A Magazine for the George Mason University Community

10 Digital Innovations You Need to Know About

By Colleen Kearney Rich on September 10, 2021


 


Many of the technologies we use today were once the fodder of science fiction writers. Now these items are part of everyday life: the smartwatch on your wrist that tracks your heart rate, the global positioning and collision avoidance systems you use in your car, even the household printer that tells you when to order more ink.

These advances are all part of the growing field of digital innovation, and at George Mason University, we’ve created an institute to spur and support discoveries in this area. More than 300 researchers, innovators, and scholars in Mason’s Institute for Digital InnovAtion (IDIA) are engaged in the cutting-edge work that is shaping our digital society, while promoting solutions that move us closer to societal goals, such as equality, well-being, security, and prosperity.

The institute is led by Interim Director Kamaljeet Sanghera, professor of information sciences and technology in Mason’s new College of Engineering and Computing.

“We are making tremendous strides in all aspects of digital innovation, from wearable technologies to smart cities,” says Sanghera, a founding member of the Virginia Governor’s STEM Education Commission. “It’s my privilege to continue the momentum and accelerate it through internal and external partnerships so, together, we shape the future of tomorrow.”

IDIA’s work is organized across three themes:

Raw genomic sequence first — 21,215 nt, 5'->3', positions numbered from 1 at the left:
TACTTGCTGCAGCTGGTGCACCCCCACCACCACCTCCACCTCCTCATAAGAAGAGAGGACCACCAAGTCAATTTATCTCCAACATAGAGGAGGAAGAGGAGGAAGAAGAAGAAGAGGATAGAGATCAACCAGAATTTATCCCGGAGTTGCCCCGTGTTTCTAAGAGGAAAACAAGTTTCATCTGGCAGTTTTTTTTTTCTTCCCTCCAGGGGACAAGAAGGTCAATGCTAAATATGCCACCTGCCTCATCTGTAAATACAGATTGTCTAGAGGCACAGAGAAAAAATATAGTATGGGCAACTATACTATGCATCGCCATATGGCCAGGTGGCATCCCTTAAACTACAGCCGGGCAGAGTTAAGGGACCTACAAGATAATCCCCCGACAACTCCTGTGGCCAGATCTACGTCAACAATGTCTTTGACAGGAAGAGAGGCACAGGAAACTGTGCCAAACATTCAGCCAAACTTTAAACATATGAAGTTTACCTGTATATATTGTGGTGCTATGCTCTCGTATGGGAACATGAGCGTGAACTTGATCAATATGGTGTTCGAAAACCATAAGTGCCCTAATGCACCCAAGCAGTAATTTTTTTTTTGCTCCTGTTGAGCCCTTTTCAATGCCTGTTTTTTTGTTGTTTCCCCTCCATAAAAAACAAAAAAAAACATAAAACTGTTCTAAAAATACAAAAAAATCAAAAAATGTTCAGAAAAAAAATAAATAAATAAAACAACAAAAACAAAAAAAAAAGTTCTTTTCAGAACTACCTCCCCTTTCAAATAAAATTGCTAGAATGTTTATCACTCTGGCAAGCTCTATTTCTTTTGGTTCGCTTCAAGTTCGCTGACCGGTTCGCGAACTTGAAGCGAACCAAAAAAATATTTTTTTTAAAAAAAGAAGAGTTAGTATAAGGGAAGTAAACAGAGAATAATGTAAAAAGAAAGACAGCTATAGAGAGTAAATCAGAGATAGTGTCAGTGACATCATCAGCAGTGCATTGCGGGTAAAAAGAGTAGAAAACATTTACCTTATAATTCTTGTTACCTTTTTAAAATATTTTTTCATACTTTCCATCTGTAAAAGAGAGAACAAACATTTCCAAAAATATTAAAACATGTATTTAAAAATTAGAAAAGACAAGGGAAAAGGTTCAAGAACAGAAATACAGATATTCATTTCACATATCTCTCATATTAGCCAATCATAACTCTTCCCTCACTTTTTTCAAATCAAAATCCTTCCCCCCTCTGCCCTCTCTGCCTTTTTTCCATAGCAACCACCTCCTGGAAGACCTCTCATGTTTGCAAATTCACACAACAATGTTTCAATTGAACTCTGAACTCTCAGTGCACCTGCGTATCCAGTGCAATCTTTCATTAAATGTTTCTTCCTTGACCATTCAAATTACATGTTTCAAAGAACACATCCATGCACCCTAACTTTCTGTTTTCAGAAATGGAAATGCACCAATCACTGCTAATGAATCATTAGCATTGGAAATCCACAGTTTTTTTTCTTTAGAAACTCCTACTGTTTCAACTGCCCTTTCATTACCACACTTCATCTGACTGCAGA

· Technologies: Creating new algorithms, developing new digital techniques, and inventing new technologies

· Systems: Developing and deploying computing systems to advance fields as diverse as finance, agriculture, health, transportation, and social justice

· Digital Society: Examining the implications of digital innovation to ensure that innovators are designing responsibly and that key stakeholders—including users, innovators, policymakers, and the public at large—are informed about technology’s social, ethical, political, and economic impacts

With the new building on the Arlington Campus, the institute will not only support the university’s tech-based research and related educational programs but will also provide collaboration and convening spaces to the Arlington community—fueling the new innovation district.

Working with our academic neighbors—George Washington University, Marymount University, University of Virginia, and Virginia Tech—and our community partners, Mason will add strategic innovation assets to this three-mile-long corridor, including a more than $100 million research and development portfolio in computing, thousands of faculty and student innovators, programs that support high-growth ventures, and partners like MACH 37 and Smart City Works.

Even as the partnerships and new facilities have come together to support IDIA, the researchers at the heart of the institute have continued working, launching a number of exciting and innovative projects. Here are a few that showcase IDIA’s promise.

Precision War-Time Communications: The Rapid Prototyping Research Center is developing highly reliable and versatile networking and communications technology for the U.S. Department of Defense. Among its capabilities, this new technology allows warfighters to transmit precise and secure position, navigation, and timing information on the battlefield when traditional satellite-based GPS and similar systems become degraded or unavailable. Such information is essential to coordinate battlefield assets and launch precision weapons.